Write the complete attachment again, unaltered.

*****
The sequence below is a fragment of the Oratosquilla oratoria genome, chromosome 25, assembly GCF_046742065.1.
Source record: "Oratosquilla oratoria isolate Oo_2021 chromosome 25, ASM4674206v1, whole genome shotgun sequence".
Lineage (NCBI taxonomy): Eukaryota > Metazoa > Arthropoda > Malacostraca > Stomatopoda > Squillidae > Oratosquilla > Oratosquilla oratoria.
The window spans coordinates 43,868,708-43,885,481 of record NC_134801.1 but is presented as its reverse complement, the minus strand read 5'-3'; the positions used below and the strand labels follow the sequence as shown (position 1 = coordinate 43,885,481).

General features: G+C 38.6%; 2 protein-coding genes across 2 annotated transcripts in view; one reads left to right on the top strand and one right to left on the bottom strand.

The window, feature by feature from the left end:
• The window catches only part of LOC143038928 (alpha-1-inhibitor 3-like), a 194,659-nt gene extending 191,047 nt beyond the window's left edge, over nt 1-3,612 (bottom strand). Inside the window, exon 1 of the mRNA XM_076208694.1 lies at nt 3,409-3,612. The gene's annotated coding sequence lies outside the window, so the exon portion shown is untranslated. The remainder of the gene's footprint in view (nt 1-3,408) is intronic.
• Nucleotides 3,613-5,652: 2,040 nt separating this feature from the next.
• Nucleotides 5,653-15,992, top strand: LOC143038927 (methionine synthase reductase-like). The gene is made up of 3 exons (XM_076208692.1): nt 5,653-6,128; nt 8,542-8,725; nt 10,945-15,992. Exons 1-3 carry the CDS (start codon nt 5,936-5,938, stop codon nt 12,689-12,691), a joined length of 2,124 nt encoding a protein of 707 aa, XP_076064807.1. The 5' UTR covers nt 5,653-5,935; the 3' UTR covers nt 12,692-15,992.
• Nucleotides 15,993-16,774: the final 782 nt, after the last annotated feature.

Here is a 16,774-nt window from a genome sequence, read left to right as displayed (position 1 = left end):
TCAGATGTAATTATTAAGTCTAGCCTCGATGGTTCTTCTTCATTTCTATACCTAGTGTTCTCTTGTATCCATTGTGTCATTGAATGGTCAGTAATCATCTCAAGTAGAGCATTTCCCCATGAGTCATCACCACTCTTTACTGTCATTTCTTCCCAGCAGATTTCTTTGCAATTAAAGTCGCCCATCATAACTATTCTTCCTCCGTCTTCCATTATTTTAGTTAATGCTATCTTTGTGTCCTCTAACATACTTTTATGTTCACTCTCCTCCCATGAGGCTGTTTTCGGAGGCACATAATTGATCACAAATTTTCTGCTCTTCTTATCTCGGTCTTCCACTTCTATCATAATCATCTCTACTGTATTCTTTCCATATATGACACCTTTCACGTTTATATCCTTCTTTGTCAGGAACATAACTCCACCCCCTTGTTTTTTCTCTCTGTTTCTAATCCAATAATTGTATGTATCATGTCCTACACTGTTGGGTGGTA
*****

The sequence below is a fragment of the Oratosquilla oratoria genome, chromosome 25, assembly GCF_046742065.1.
Source record: "Oratosquilla oratoria isolate Oo_2021 chromosome 25, ASM4674206v1, whole genome shotgun sequence".
Lineage (NCBI taxonomy): Eukaryota > Metazoa > Arthropoda > Malacostraca > Stomatopoda > Squillidae > Oratosquilla > Oratosquilla oratoria.
The window spans coordinates 43,868,708-43,885,481 of record NC_134801.1 but is presented as its reverse complement, the minus strand read 5'-3'; the positions used below and the strand labels follow the sequence as shown (position 1 = coordinate 43,885,481).

General features: G+C 38.6%; 2 protein-coding genes across 2 annotated transcripts in view; one reads left to right on the top strand and one right to left on the bottom strand.

The window, feature by feature from the left end:
• The window catches only part of LOC143038928 (alpha-1-inhibitor 3-like), a 194,659-nt gene extending 191,047 nt beyond the window's left edge, over nt 1-3,612 (bottom strand). Inside the window, exon 1 of the mRNA XM_076208694.1 lies at nt 3,409-3,612. The gene's annotated coding sequence lies outside the window, so the exon portion shown is untranslated. The remainder of the gene's footprint in view (nt 1-3,408) is intronic.
• Nucleotides 3,613-5,652: 2,040 nt separating this feature from the next.
• Nucleotides 5,653-15,992, top strand: LOC143038927 (methionine synthase reductase-like). The gene is made up of 3 exons (XM_076208692.1): nt 5,653-6,128; nt 8,542-8,725; nt 10,945-15,992. Exons 1-3 carry the CDS (start codon nt 5,936-5,938, stop codon nt 12,689-12,691), a joined length of 2,124 nt encoding a protein of 707 aa, XP_076064807.1. The 5' UTR covers nt 5,653-5,935; the 3' UTR covers nt 12,692-15,992.
• Nucleotides 15,993-16,774: the final 782 nt, after the last annotated feature.

Here is a 16,774-nt window from a genome sequence, read left to right as displayed (position 1 = left end):
TCAGATGTAATTATTAAGTCTAGCCTCGATGGTTCTTCTTCATTTCTATACCTAGTGTTCTCTTGTATCCATTGTGTCATTGAATGGTCAGTAATCATCTCAAGTAGAGCATTTCCCCATGAGTCATCACCACTCTTTACTGTCATTTCTTCCCAGCAGATTTCTTTGCAATTAAAGTCGCCCATCATAACTATTCTTCCTCCGTCTTCCATTATTTTAGTTAATGCTATCTTTGTGTCCTCTAACATACTTTTATGTTCACTCTCCTCCCATGAGGCTGTTTTCGGAGGCACATAATTGATCACAAATTTTCTGCTCTTCTTATCTCGGTCTTCCACTTCTATCATAATCATCTCTACTGTATTCTTTCCATATATGACACCTTTCACGTTTATATCCTTCTTTGTCAGGAACATAACTCCACCCCCTTGTTTTTTCTCTCTGTTTCTAATCCAATAATTGTATGTATCATGTCCTACACTGTTGGGTGGTA